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Filtering by Tag: Fox Mulder
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While keeping up with my 201 Days of The X-Files viewing schedule, I re-watched one of the show's most iconic episodes, "Beyond The Sea." Besides being notable for yet another reference to Mulder's porn proclivities ("Last time you were that engrossed, it turned out you were reading the Adult Video News," Scully quips), it's a perfectly constructed episode that reveals cracks in Scully's scientific demeanor.
The episode opens with Scully saying goodbye to her mother and father after she's cooked them a Christmas Day meal. William Scully addresses his daughter with a gruff but affectionate "Goodnight, Starbuck" before he leaves. Later, Scully falls asleep on the couch and is awoken by her father sitting in a chair across from her. His lips are moving but no sound is coming out of his mouth. Startled, she addresses him but he doesn't respond. The phone rings and it's her mother, informing her that her father has just passed away from a massive coronary. When Scully looks back at the chair, her father is no longer there.
The case this time involves a death row inmate named Luther Lee Boggs, portrayed with scenery-chewing glee by Brad Dourif, in a nod to his role in The Exorcist III. Mulder's profile of the prolific serial killer is what put him in his current predicament, but when he was first sent to the gas chamber, there was a last-minute executive stay and his life was spared. Boggs asserts this experience sparked the flame of psychic abilities within him and he has contacted Mulder claiming to have vital information about a recent series of kidnappings and murders, hoping to avoid his rapidly approaching rescheduled execution.
Mulder thinks Boggs is just a con artist but he's more concerned that Scully is coming into the office after her father has just died. She assures him that she "needs to work" so he drops the subject. At her father's funeral, the jaunty strains of Bobby Darin's "Beyond The Sea" are heard, the song that was playing when Captain Scully's ship returned from the Cuban Blockade. It's difficult to swallow the lump in the throat we feel when a clearly bereft Scully tremulously questions her mother, "Was Dad at all proud of me?" All her mother will say is, "He was your father."
When they visit Boggs in prison, Mulder goads him into putting on a psychic revelations pageant, positive he's exposed him as a fraud. He leaves in disgust. As Scully packs up her files Boggs starts singing "Beyond The Sea" and she stops cold. Boggs fixes his eyes on her and asks, "Did you get my message, Starbuck?" Scully looks wounded. Outside, Mulder can tell something is wrong, but she just attributes it to "my father" before apologizing and leaving.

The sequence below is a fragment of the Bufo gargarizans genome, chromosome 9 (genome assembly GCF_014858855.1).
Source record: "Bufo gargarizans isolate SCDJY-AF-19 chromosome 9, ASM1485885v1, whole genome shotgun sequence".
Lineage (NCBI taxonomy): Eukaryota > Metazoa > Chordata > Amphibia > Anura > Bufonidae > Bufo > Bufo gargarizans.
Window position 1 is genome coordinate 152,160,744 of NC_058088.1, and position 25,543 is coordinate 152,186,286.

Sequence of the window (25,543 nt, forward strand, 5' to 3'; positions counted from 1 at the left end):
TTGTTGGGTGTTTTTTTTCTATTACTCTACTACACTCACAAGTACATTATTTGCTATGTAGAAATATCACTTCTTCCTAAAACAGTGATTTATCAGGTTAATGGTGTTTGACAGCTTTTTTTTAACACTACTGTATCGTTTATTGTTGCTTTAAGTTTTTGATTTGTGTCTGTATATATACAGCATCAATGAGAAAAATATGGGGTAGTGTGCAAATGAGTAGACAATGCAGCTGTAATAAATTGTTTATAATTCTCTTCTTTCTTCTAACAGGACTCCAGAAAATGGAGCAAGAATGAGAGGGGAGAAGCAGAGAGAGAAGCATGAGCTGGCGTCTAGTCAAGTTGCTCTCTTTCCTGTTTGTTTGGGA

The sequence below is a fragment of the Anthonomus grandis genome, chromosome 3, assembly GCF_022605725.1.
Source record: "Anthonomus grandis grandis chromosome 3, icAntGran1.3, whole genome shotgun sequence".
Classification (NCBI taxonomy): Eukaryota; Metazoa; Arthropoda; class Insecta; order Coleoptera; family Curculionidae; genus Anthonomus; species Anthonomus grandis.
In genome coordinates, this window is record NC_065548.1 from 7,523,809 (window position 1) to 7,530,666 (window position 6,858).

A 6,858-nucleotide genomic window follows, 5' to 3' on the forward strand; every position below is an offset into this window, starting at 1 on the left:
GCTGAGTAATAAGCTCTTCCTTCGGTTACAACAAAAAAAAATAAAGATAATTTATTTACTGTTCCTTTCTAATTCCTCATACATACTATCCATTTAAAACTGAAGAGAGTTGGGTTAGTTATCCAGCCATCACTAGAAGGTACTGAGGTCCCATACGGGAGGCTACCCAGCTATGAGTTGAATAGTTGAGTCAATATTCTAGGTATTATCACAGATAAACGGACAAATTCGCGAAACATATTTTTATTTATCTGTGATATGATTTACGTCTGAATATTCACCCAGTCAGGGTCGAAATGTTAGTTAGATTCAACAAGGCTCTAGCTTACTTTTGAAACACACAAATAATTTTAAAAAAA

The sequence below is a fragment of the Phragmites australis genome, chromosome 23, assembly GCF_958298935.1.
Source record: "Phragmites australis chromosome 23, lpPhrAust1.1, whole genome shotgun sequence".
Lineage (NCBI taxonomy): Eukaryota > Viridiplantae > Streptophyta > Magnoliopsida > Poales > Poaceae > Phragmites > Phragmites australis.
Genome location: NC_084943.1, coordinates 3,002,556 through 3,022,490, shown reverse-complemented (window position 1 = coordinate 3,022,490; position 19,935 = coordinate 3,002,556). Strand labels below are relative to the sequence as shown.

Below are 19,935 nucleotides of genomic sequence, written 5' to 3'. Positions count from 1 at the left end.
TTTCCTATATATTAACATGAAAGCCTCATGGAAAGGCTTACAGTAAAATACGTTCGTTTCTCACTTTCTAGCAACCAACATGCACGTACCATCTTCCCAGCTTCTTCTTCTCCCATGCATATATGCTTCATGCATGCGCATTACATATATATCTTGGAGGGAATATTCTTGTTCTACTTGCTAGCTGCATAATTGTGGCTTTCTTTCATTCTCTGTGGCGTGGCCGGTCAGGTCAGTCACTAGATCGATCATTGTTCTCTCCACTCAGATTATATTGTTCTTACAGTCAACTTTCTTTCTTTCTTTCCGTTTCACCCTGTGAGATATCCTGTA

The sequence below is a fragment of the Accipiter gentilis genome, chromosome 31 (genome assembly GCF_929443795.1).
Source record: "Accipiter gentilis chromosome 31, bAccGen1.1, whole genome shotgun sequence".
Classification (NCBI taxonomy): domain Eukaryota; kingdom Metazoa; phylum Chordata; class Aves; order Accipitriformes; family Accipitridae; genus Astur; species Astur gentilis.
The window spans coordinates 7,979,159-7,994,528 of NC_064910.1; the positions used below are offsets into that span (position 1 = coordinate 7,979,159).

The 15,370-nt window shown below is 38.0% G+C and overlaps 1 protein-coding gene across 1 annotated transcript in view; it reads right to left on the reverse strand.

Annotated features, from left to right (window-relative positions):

Scully discovers some of the things that Boggs said about the location of the kidnap victims were true when she does a little investigating of her own. Mulder becomes angry when she suggests that Boggs was right, warning her that she should only open herself up to "extreme possibilities" when they're the truth, insisting that Luther Boggs is "the greatest of lies." Mulder's explanation is that Boggs is working with someone on the outside and is an accomplice in the kidnappings and murders.
Still, Scully advocates for making a deal with Boggs, if only to get information to save the kidnap victims before they become murder victims. Another visit to Boggs results in more information and a warning about Mulder's blood on a white cross. When the FBI agents visit the docks Boggs told them about, they find Elizabeth, one of the victims, but they also spy a boat leaving the scene. A gunshot rings out and catches Mulder in the leg. Scully notices two white crossbeams nearby covered in Mulder's blood.
Mulder's theory about Boggs having an accomplice seems to be confirmed when Elizabeth identifies one Lucas Jackson Henry as her abductor and there is evidence that Boggs and Henry committed murders together before the former's incarceration. Furious, Scully revisits Boggs and spits venom: "No one will be able to stop me from being the one that will throw the switch and gas you out of this life for good, you son of a bitch!"